• US labor would become less expensive relative to the cost of labor in developing countries, and the rate at which jobs are exported would decrease.
  • Investment in US productive capacity would be cheaper, the return on investment would be higher, and investment would increase.
  • Domestic demand and consumption would increase, with a risk of a cycle of inflation and expansion in US economic activity.
  • The cost of imported goods and services would increase, adding to any general price inflation that occured.
  • The cost of oil would increase, accelerating the drive toward reduced reliance on imported oil.  Much of this increase in oil price would be offset by increased domestic income, resulting from the increased employment levels, and by reductions in energy consumption.
  • Reductions in the profits of oil production and marketing companies would be offset by increases in the profits of manufacturing, retail, and agricultural enterprises.
  • The rate of development and adoption of alternative energy sources, and energy efficient technologies would be accelerated.

Interest Rates, Dollars and Trade.  A very high dollar valuation for foreign trade exchange reduces the costs of imports and disadvantages US exports, and has resulted in our immense balance of trade deficit.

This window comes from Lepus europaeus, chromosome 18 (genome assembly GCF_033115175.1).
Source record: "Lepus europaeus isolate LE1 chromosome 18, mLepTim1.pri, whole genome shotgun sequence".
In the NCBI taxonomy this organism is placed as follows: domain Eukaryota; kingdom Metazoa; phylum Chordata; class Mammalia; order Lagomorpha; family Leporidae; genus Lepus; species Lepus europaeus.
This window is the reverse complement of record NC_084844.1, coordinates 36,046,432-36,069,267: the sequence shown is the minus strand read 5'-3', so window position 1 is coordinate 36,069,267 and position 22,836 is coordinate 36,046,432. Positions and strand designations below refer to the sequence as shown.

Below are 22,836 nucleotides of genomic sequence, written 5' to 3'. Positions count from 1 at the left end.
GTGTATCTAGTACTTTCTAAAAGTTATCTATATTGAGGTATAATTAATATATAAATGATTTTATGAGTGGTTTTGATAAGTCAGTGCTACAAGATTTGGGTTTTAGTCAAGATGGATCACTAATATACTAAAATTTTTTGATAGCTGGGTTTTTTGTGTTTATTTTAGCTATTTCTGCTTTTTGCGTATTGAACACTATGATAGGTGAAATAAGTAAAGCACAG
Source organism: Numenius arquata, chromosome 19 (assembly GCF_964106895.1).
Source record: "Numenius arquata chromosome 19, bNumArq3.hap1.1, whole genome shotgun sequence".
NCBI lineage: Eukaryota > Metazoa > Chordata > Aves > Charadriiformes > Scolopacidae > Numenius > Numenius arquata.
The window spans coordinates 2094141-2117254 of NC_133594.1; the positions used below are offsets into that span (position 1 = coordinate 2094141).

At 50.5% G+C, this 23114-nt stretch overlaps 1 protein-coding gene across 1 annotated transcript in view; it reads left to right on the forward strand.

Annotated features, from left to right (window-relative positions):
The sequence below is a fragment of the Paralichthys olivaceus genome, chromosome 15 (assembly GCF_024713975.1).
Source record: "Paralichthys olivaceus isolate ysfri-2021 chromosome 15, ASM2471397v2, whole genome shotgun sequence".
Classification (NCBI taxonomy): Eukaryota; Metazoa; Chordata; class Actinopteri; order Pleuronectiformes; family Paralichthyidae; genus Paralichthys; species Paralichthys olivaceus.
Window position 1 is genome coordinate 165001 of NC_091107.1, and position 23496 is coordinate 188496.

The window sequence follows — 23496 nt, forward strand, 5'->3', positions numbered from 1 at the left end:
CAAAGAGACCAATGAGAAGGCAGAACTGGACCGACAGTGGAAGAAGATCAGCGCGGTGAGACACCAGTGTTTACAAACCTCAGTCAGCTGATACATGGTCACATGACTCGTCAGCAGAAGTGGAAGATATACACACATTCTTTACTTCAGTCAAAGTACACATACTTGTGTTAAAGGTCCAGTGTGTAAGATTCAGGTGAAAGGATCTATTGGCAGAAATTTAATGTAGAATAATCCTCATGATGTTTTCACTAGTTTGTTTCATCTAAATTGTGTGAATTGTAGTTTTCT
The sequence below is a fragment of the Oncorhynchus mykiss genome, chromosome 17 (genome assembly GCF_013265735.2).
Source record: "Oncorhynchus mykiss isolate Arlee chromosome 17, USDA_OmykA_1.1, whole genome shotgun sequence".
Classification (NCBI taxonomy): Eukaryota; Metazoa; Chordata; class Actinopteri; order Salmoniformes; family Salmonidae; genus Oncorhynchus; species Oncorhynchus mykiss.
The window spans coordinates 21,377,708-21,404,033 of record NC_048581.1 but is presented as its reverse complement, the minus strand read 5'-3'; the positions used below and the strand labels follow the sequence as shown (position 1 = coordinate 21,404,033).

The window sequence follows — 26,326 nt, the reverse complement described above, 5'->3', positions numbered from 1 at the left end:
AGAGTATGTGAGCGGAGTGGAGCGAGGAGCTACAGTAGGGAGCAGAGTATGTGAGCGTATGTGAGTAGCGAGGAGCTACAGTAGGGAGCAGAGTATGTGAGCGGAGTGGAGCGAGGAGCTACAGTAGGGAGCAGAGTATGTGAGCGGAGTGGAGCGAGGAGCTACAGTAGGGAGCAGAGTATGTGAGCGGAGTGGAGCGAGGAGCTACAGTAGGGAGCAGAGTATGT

The U.S. trade deficit for goods in 2003 was $549 billion. That equates to a loss of $1.5 billion a day, or $1 million per minute in U.S. wealth.  Every dollar of that deficit represents money we are borrowing, in exchange for the privilege of exporting jobs and income to other countries.  As long as the dollar is maintained at an artificially high value relative other currencies, this hemorrhage will continue.  (2)

Ideally the dollar should be at a value that permits US exports come into balance with US imports, and we achieve a neutral or positive balance of trade.   Monetary policy should be designed to support US exports, and bring the balance of trade into balance.  However, due to economically extraneous factors, including the perception of economic, financial, and political stability in the US, the desirability of storing value in US dollars may be so high that cash inflows to the US will continue even in circumstances where trade comes into balance, which would result in a positive balance of payments.  Equilibrium at a slightly negative balance of trade, and neutral balance of payments might be a more desirable goal.